A 23-year-old woman presented with questions about the papules present on both her areolae, which had become more prominent after a recent pregnancy. Her husband had noticed them and had expressed concern about whether they might represent serious disease.
Both the patient and her husband had squeezed the papules and in the process had expressed a small amount of white, pasty material from them. They also noted that from time to time, the occasional papule would become a bit red and inflamed for a day or two, then return to normal.
The patient otherwise was in good health, having experienced an uncomplicated pregnancy and delivery. She had been nursing the infant without any problems.
On physical examination, several soft, white papules measuring 1 to 2 mm were uniformly and symmetrically distributed on both areolae. One or two papules also were seen on the nipples themselves. The breasts otherwise were quite normal to inspection and palpation.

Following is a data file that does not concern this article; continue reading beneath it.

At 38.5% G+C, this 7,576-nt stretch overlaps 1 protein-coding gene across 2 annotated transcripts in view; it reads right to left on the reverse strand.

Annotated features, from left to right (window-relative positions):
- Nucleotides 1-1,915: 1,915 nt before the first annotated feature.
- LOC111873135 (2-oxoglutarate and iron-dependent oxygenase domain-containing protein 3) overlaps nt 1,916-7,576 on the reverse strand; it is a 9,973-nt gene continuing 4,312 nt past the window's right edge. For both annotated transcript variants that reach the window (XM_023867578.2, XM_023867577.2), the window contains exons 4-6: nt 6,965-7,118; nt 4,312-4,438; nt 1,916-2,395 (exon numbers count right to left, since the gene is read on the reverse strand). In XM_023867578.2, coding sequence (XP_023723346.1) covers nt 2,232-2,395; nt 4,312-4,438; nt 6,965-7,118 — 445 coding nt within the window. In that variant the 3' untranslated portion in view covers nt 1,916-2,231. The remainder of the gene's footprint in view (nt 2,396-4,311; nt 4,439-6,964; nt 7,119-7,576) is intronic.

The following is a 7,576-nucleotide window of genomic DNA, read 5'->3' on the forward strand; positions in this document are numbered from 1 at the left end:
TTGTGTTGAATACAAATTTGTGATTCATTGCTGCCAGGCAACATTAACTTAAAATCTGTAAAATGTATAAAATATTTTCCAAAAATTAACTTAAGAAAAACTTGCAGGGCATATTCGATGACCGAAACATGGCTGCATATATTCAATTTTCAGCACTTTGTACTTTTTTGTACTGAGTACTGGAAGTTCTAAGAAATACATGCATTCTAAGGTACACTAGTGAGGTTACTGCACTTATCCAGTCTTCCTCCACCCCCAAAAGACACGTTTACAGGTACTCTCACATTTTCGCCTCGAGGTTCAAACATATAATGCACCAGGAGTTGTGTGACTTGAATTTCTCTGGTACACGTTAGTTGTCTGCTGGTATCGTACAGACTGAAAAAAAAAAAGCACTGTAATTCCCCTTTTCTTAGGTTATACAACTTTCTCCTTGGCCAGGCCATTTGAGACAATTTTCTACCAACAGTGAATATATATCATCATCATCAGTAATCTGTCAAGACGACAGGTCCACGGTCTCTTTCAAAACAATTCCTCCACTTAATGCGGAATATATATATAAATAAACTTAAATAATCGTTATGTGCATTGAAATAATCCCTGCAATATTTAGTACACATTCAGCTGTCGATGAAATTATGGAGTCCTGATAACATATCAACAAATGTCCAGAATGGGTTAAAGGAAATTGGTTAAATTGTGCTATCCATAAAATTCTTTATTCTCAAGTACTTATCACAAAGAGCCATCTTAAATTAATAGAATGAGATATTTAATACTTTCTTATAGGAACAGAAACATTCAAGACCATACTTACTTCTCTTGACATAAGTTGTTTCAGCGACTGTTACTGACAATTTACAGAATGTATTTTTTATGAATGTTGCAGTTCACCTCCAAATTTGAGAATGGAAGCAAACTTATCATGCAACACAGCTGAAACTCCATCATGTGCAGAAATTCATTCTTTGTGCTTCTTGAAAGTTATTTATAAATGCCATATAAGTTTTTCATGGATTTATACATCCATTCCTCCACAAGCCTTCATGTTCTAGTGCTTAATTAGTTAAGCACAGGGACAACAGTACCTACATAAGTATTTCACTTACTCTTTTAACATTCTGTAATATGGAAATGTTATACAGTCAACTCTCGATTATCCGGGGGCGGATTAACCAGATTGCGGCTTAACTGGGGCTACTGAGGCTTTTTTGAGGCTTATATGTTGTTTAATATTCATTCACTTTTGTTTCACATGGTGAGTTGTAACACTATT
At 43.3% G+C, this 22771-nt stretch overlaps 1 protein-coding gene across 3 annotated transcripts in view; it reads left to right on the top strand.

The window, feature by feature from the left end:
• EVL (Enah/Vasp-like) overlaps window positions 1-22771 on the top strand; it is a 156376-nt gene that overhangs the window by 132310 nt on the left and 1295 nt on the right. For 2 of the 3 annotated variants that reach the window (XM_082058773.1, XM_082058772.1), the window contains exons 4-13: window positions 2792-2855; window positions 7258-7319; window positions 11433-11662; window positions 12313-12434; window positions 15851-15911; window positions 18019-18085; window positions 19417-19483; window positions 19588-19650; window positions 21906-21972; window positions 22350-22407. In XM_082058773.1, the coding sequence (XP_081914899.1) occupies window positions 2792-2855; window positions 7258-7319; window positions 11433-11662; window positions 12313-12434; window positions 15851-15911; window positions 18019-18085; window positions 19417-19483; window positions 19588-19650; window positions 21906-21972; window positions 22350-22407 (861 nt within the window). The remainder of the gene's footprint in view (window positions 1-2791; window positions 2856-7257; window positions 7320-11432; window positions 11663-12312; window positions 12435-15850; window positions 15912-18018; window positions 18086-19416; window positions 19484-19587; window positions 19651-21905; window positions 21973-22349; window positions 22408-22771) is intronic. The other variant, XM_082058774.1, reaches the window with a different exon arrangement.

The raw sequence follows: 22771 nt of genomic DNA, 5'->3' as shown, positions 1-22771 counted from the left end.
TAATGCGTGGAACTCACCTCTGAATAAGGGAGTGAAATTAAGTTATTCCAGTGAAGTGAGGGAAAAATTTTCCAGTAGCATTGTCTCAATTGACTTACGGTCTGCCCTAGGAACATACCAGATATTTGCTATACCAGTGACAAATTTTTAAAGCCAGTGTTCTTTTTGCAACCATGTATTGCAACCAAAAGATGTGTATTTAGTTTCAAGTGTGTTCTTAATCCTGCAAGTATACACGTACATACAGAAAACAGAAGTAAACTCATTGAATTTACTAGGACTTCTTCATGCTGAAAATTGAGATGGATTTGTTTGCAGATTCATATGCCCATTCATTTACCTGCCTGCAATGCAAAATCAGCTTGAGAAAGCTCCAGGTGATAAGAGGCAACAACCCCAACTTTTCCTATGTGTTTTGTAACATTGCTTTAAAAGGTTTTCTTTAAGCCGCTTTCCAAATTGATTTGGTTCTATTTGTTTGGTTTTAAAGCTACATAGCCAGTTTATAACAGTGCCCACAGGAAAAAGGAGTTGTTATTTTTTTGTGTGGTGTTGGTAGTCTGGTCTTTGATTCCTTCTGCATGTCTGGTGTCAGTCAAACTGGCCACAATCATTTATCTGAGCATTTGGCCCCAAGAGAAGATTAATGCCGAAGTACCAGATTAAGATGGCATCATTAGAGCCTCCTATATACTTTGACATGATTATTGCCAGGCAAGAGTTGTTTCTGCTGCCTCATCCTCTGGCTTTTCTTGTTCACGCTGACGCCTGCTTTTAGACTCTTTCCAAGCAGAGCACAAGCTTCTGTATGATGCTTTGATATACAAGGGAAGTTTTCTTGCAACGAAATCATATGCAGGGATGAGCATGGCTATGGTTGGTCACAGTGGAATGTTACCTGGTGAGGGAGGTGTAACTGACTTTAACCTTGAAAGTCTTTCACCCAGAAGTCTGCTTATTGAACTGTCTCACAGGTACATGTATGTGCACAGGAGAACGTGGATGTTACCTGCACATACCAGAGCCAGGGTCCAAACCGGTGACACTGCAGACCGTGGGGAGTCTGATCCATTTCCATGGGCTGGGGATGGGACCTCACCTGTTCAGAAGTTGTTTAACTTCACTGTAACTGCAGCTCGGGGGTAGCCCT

Discussion. Visible areolar papules were first described by Irish obstetrician William Fetherstone Montgomery in 1837 and thereafter were called glands of Montgomery. In modern times, the papules still are called Montgomery glands or Montgomery tubercles. Histologic studies have long since confirmed the benign nature of these structures, which represent sebaceous glands that are very similar to those found on other areas such as the scrotum, the penis, and labia minora. The glands supply the skin with sebum and are visible primarily because of the very thin nature of the skin in these areas.
Small amounts of white, pasty material can be expressed from areolar glands with digital manipulation, although the material reforms very quickly. On occasion, they can become slightly inflamed. These structures can become enlarged during pregnancy. The number of these structures on the areola can vary greatly, from none to more than 20.
Treatment is almost never necessary, since areolar glands do not represent a pathologic condition. They can be removed or destroyed surgically, by laser, or by electrodessication.
Outcome of the case. Their main significance of Montgomery glands is well illustrated by this typical case, in which the patient and her husband raised concern and were greatly reassured by examining practitioner’s providing the facts about the benign nature of areolar glands.